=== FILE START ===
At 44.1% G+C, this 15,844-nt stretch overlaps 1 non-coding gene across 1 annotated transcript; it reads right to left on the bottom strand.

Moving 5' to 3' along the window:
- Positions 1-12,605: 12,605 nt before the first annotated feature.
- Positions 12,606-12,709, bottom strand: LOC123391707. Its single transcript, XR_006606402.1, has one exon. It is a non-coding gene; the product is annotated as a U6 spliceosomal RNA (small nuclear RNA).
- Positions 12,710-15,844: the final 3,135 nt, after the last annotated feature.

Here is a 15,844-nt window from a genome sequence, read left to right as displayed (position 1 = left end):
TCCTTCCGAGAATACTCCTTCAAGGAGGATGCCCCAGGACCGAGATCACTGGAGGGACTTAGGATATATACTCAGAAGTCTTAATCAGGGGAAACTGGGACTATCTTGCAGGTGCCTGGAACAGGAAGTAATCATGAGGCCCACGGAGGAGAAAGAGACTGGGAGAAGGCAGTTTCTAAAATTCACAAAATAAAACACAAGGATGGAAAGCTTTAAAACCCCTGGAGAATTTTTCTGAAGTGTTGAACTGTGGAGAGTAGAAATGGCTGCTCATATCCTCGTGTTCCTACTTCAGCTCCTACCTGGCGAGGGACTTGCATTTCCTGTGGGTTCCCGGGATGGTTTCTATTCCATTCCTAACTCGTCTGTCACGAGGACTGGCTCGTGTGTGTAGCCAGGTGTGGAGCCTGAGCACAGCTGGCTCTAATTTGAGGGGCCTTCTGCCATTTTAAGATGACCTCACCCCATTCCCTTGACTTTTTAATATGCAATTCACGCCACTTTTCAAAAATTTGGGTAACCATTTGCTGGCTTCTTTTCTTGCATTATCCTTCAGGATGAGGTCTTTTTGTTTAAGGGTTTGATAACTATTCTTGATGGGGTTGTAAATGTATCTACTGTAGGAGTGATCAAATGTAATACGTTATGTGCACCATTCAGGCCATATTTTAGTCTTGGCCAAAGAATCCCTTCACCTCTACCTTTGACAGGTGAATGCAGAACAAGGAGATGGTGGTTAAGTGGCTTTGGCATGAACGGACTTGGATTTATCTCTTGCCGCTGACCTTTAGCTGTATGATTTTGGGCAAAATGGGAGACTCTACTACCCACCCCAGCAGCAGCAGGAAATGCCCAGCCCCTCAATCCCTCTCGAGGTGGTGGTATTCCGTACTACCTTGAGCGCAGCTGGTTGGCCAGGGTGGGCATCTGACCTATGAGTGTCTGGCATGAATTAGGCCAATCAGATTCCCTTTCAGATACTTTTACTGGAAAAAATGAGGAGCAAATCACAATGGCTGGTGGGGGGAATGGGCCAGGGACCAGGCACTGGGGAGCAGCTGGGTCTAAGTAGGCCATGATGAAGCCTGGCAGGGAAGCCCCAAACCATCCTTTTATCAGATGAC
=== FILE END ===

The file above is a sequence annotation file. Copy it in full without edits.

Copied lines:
At 44.1% G+C, this 15,844-nt stretch overlaps 1 non-coding gene across 1 annotated transcript; it reads right to left on the bottom strand.

Moving 5' to 3' along the window:
- Positions 1-12,605: 12,605 nt before the first annotated feature.
- Positions 12,606-12,709, bottom strand: LOC123391707. Its single transcript, XR_006606402.1, has one exon. It is a non-coding gene; the product is annotated as a U6 spliceosomal RNA (small nuclear RNA).
- Positions 12,710-15,844: the final 3,135 nt, after the last annotated feature.

Here is a 15,844-nt window from a genome sequence, read left to right as displayed (position 1 = left end):
TCCTTCCGAGAATACTCCTTCAAGGAGGATGCCCCAGGACCGAGATCACTGGAGGGACTTAGGATATATACTCAGAAGTCTTAATCAGGGGAAACTGGGACTATCTTGCAGGTGCCTGGAACAGGAAGTAATCATGAGGCCCACGGAGGAGAAAGAGACTGGGAGAAGGCAGTTTCTAAAATTCACAAAATAAAACACAAGGATGGAAAGCTTTAAAACCCCTGGAGAATTTTTCTGAAGTGTTGAACTGTGGAGAGTAGAAATGGCTGCTCATATCCTCGTGTTCCTACTTCAGCTCCTACCTGGCGAGGGACTTGCATTTCCTGTGGGTTCCCGGGATGGTTTCTATTCCATTCCTAACTCGTCTGTCACGAGGACTGGCTCGTGTGTGTAGCCAGGTGTGGAGCCTGAGCACAGCTGGCTCTAATTTGAGGGGCCTTCTGCCATTTTAAGATGACCTCACCCCATTCCCTTGACTTTTTAATATGCAATTCACGCCACTTTTCAAAAATTTGGGTAACCATTTGCTGGCTTCTTTTCTTGCATTATCCTTCAGGATGAGGTCTTTTTGTTTAAGGGTTTGATAACTATTCTTGATGGGGTTGTAAATGTATCTACTGTAGGAGTGATCAAATGTAATACGTTATGTGCACCATTCAGGCCATATTTTAGTCTTGGCCAAAGAATCCCTTCACCTCTACCTTTGACAGGTGAATGCAGAACAAGGAGATGGTGGTTAAGTGGCTTTGGCATGAACGGACTTGGATTTATCTCTTGCCGCTGACCTTTAGCTGTATGATTTTGGGCAAAATGGGAGACTCTACTACCCACCCCAGCAGCAGCAGGAAATGCCCAGCCCCTCAATCCCTCTCGAGGTGGTGGTATTCCGTACTACCTTGAGCGCAGCTGGTTGGCCAGGGTGGGCATCTGACCTATGAGTGTCTGGCATGAATTAGGCCAATCAGATTCCCTTTCAGATACTTTTACTGGAAAAAATGAGGAGCAAATCACAATGGCTGGTGGGGGGAATGGGCCAGGGACCAGGCACTGGGGAGCAGCTGGGTCTAAGTAGGCCATGATGAAGCCTGGCAGGGAAGCCCCAAACCATCCTTTTATCAGATGAC